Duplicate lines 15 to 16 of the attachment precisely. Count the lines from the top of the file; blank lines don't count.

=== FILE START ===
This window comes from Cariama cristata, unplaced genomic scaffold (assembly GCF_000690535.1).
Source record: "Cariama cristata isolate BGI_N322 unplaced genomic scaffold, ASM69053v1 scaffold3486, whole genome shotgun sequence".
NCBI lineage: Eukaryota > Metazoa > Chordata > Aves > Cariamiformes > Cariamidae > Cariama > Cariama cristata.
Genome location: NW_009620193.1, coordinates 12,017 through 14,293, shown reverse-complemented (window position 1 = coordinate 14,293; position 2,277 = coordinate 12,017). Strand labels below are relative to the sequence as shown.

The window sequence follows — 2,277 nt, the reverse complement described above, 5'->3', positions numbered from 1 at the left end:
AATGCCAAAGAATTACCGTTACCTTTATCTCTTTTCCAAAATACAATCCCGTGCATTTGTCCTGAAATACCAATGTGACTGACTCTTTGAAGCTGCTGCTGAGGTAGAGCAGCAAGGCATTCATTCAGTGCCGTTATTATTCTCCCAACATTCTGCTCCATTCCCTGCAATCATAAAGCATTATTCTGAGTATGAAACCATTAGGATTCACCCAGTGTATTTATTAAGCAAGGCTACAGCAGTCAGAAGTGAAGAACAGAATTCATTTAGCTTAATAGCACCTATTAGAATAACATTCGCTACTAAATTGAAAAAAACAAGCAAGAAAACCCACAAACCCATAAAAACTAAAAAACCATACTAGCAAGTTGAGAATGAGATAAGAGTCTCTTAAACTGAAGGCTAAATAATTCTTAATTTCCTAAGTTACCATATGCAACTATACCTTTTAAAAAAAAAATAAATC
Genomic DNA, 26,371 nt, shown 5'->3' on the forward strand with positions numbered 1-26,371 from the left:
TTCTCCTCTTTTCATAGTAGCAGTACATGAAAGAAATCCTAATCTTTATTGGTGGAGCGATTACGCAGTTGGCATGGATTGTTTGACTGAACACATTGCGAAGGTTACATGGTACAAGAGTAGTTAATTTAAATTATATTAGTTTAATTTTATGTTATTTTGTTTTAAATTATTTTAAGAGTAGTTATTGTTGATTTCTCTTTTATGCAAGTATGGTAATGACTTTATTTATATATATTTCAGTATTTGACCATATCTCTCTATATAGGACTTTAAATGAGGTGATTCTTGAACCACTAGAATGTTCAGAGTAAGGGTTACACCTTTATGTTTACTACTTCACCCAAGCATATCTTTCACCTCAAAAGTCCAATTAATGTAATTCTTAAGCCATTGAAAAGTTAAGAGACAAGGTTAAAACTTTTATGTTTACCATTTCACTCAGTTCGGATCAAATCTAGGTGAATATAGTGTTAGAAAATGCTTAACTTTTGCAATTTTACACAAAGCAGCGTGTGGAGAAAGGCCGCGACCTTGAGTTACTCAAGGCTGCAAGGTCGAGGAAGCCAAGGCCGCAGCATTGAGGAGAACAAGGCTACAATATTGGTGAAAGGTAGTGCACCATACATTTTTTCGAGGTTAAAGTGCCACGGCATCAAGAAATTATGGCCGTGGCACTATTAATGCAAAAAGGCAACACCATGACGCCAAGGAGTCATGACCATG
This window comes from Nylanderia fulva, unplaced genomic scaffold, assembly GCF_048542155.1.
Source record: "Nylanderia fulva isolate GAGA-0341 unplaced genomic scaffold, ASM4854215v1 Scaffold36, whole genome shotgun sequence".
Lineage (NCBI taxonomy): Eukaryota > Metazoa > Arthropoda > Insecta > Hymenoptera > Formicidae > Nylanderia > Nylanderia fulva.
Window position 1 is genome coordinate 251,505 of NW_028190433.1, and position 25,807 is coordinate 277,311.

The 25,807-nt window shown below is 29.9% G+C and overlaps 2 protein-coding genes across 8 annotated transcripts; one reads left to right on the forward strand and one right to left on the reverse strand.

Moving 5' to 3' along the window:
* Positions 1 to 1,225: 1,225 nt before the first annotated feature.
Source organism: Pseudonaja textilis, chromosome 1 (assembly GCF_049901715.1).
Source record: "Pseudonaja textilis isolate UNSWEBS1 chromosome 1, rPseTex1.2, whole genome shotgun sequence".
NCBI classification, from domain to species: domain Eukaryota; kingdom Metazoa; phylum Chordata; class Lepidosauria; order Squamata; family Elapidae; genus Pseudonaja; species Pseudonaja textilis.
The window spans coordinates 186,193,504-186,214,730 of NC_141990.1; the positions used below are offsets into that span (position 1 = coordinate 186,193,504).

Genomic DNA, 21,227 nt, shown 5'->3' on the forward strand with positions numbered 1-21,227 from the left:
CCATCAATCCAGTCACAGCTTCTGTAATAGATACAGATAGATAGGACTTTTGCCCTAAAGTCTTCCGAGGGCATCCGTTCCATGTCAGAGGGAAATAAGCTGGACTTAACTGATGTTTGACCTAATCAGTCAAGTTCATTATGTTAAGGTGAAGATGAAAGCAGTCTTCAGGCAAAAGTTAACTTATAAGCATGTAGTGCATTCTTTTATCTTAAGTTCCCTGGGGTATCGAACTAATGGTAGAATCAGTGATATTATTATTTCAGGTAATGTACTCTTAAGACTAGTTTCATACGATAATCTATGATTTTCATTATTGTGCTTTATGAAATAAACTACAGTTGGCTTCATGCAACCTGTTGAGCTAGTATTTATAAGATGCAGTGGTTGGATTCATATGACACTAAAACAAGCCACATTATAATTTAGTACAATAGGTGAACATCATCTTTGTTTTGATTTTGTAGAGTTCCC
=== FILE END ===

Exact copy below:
* Positions 1 to 1,225: 1,225 nt before the first annotated feature.
Source organism: Pseudonaja textilis, chromosome 1 (assembly GCF_049901715.1).